Next up: Priority work for NCEZID in 2021 and beyond
The COVID-19 pandemic represents a critical juncture for public health and infectious diseases. For NCEZID specifically, responding to the outbreak of SARS-CoV-2 has underscored the center’s contribution to preparedness as well as areas for needed growth. At the same time, we need to address our non-COVID priorities of protecting people from domestic and global health threats. This is mission-critical work and cannot be forgotten. Looking forward to 2021 and beyond, we will work with a variety of external partners to build national and global capacity in the following areas:
NCEZID’S ELC (Epidemiology and Laboratory Capacity for Prevention and Control of Emerging Infectious Diseases) program has provided $11B in COVID-19 funding for state and local partners. The increased support combined with NCEZID’s expansive subject matter expertise has made ELC an even more critical funding mechanism. Looking ahead, ELC will explore new ways to support all levels of public health (from state to local and territorial) and the infectious disease workforce.
With more than 120 national, state, and local laboratories, the Laboratory Response Network’s (LRN) purpose is to respond to public health emergencies. An updated LRN-B network will be critical to responses to future infectious disease emergencies and must remain prepared for these threats.
CDC’s response to COVID-19 has highlighted the central role of NCEZID in addressing gaps in healthcare preparedness and response, particularly related to infection control across the healthcare system and within facilities like nursing homes. Looking forward, we will need to establish preparedness and response plans that enhance the healthcare system’s capacity to prevent, detect, and respond to emerging diseases.
Preventing and mitigating future pandemics will require
- Modernizing our quarantine station network
- Increasing our capacity in maritime settings (cruise ships and cargo ships) so that we can rapidly identify threats
- Developing a comprehensive program to quickly provide travelers with essential information to contain infectious diseases before they spread.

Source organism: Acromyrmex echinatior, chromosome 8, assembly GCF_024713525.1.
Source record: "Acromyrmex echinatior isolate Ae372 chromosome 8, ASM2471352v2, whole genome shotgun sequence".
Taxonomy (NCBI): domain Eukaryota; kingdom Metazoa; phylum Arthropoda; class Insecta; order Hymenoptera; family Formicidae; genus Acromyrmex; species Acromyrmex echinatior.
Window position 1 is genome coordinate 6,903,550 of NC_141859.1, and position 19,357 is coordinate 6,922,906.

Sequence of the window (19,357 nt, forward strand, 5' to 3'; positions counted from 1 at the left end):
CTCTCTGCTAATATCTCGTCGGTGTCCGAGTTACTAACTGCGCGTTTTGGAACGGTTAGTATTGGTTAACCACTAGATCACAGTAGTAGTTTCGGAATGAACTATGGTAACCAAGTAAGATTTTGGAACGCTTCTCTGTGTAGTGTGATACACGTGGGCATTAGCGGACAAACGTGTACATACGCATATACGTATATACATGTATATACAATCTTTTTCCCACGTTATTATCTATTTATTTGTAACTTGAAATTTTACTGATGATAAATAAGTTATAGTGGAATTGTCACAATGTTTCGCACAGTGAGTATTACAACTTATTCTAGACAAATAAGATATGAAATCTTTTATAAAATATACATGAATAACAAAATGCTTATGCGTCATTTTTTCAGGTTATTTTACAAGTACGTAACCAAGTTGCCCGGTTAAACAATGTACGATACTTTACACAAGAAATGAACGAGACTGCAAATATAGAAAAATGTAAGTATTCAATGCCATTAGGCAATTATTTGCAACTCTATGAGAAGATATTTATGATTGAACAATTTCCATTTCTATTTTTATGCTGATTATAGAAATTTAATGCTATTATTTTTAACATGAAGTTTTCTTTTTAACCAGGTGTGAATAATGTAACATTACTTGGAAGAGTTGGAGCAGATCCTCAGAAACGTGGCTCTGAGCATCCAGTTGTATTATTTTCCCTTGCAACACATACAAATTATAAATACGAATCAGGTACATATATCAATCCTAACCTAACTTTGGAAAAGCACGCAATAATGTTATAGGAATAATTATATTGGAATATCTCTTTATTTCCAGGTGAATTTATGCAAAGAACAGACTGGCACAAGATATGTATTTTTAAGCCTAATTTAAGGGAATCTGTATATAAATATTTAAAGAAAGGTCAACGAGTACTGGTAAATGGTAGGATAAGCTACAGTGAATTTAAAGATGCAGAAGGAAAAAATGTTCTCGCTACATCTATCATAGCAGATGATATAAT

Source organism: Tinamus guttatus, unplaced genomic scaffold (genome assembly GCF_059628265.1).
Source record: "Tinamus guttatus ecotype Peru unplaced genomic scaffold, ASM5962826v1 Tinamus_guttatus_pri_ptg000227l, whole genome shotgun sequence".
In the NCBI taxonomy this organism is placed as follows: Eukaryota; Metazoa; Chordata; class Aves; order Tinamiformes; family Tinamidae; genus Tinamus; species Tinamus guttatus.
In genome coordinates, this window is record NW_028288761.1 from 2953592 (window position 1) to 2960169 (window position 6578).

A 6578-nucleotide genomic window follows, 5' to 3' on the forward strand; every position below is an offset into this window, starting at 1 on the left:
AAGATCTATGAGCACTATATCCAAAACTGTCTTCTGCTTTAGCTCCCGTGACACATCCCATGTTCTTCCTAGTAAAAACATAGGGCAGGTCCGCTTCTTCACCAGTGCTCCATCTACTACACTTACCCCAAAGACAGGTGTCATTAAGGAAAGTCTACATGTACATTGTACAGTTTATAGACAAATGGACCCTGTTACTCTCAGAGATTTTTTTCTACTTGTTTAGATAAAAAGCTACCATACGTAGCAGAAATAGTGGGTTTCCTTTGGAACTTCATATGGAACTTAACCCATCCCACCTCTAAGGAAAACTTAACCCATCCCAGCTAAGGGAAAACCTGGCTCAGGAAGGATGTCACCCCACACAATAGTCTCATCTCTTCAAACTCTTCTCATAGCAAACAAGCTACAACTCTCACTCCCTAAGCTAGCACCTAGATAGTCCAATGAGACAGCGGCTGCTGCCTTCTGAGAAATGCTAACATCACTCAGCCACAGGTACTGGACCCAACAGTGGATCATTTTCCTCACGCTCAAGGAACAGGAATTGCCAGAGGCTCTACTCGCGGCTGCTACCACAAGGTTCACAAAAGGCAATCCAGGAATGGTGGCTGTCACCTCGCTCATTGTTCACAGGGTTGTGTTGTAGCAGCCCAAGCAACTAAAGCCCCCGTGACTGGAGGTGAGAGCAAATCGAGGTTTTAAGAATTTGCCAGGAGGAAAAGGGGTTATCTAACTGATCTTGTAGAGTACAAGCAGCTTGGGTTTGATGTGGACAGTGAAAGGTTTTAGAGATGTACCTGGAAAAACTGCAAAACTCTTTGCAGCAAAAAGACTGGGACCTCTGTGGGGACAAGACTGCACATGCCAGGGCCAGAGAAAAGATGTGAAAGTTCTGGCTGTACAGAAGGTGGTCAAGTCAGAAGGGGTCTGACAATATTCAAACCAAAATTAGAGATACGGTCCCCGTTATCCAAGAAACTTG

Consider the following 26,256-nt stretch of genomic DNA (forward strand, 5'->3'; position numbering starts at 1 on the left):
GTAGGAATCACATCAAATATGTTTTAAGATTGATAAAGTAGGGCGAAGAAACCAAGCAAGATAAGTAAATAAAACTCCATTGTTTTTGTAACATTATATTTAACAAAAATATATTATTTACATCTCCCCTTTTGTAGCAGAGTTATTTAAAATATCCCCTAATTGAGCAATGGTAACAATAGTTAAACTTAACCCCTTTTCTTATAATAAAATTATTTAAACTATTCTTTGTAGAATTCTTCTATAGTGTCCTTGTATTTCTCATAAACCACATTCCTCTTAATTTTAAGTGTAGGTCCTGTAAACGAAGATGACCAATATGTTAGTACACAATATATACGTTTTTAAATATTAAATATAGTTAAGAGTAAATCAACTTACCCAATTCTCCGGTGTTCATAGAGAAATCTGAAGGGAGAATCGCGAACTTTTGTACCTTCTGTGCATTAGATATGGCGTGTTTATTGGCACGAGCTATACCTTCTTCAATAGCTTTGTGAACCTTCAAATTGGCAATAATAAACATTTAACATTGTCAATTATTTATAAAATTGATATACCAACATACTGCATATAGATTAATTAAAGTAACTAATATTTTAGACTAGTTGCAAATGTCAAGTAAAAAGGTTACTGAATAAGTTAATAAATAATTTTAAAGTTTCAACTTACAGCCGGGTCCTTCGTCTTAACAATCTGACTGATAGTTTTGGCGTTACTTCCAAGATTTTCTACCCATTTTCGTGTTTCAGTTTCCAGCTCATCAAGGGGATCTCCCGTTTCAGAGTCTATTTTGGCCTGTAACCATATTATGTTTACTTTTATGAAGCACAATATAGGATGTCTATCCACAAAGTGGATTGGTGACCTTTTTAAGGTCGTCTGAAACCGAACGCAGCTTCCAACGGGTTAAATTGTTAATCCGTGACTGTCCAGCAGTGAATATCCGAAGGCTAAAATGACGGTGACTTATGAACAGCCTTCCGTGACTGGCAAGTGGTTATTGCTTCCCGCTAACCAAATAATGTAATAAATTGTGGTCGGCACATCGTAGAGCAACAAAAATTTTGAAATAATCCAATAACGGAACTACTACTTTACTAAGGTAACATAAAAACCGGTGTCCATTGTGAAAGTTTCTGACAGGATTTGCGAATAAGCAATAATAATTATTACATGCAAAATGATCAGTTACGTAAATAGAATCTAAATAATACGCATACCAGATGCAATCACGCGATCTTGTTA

The US is increasingly vulnerable to diseases spread by mosquitoes, fleas, and ticks. Looking to 2021 and beyond, we need better data to develop disease prevention tools and research, which would then be made available to states and local jurisdictions for implementation. We need to continue to improve support for states to ensure they have the staff, laboratories, and data systems needed to implement full vector-control programs.
NCEZID remains committed to addressing the threat of antibiotic resistance, one of the biggest public health challenges of our time. In the US, we continue to drive change through greater implementation of infection prevention programs, antibiotic stewardship, and collaboration between public health and healthcare. Looking forward, we must address antibiotic resistance on a global scale to improve detection and infection prevention and support improved use of and access to antibiotics.
Genomic sequencing has been critical for our response to COVID-19, allowing us to keep up with important changes in the virus and contributing to better diagnostics and therapeutics. But as we already knew, AMD is important for all infectious diseases, and we will need to continue to prepare for the next pathogen and outbreak on the horizon.
NCEZID’s global portfolio includes everything from full-scale programs to discrete research and assistance, as well as cross-cutting bodies of work that underpin major global responses. NCEZID is also a main implementing partner in global health security. Looking forward, we want to move the needle of impact in multiple areas of global health including antibiotic resistance, cholera, rabies, and viral hemorrhagic fevers, just to name a few. Supporting these prevention and control efforts helps us strengthen capacities in our partner countries for responding to emerging disease threats.